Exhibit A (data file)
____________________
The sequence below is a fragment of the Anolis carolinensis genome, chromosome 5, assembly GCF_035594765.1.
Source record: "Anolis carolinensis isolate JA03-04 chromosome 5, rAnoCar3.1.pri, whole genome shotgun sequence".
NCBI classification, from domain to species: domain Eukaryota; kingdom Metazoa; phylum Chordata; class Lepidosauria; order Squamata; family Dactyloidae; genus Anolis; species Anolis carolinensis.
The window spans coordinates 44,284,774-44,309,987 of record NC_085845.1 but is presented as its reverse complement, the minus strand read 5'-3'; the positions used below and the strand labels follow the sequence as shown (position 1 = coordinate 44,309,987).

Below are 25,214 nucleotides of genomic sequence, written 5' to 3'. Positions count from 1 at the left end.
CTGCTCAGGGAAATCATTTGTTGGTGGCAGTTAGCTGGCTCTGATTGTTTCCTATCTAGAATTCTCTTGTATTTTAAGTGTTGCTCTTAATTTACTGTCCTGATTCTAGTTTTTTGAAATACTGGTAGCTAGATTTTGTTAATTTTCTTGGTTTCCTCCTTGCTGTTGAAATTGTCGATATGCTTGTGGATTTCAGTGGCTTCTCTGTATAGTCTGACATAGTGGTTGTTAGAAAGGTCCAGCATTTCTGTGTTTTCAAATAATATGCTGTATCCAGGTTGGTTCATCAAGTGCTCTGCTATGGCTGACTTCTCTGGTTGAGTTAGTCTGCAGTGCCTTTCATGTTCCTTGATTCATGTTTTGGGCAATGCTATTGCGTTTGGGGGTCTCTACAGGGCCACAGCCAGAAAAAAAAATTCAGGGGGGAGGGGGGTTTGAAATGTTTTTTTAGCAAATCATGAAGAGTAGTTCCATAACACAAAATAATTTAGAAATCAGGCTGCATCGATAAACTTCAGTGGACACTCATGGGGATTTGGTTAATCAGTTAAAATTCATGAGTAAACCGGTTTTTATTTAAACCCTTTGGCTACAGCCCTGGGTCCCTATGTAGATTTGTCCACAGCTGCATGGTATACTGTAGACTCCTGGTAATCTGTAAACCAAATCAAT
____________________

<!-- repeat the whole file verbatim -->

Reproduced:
The sequence below is a fragment of the Anolis carolinensis genome, chromosome 5, assembly GCF_035594765.1.
Source record: "Anolis carolinensis isolate JA03-04 chromosome 5, rAnoCar3.1.pri, whole genome shotgun sequence".
NCBI classification, from domain to species: domain Eukaryota; kingdom Metazoa; phylum Chordata; class Lepidosauria; order Squamata; family Dactyloidae; genus Anolis; species Anolis carolinensis.
The window spans coordinates 44,284,774-44,309,987 of record NC_085845.1 but is presented as its reverse complement, the minus strand read 5'-3'; the positions used below and the strand labels follow the sequence as shown (position 1 = coordinate 44,309,987).

Below are 25,214 nucleotides of genomic sequence, written 5' to 3'. Positions count from 1 at the left end.
CTGCTCAGGGAAATCATTTGTTGGTGGCAGTTAGCTGGCTCTGATTGTTTCCTATCTAGAATTCTCTTGTATTTTAAGTGTTGCTCTTAATTTACTGTCCTGATTCTAGTTTTTTGAAATACTGGTAGCTAGATTTTGTTAATTTTCTTGGTTTCCTCCTTGCTGTTGAAATTGTCGATATGCTTGTGGATTTCAGTGGCTTCTCTGTATAGTCTGACATAGTGGTTGTTAGAAAGGTCCAGCATTTCTGTGTTTTCAAATAATATGCTGTATCCAGGTTGGTTCATCAAGTGCTCTGCTATGGCTGACTTCTCTGGTTGAGTTAGTCTGCAGTGCCTTTCATGTTCCTTGATTCATGTTTTGGGCAATGCTATTGCGTTTGGGGGTCTCTACAGGGCCACAGCCAGAAAAAAAAATTCAGGGGGGAGGGGGGTTTGAAATGTTTTTTTAGCAAATCATGAAGAGTAGTTCCATAACACAAAATAATTTAGAAATCAGGCTGCATCGATAAACTTCAGTGGACACTCATGGGGATTTGGTTAATCAGTTAAAATTCATGAGTAAACCGGTTTTTATTTAAACCCTTTGGCTACAGCCCTGGGTCCCTATGTAGATTTGTCCACAGCTGCATGGTATACTGTAGACTCCTGGTAATCTGTAAACCAAATCAAT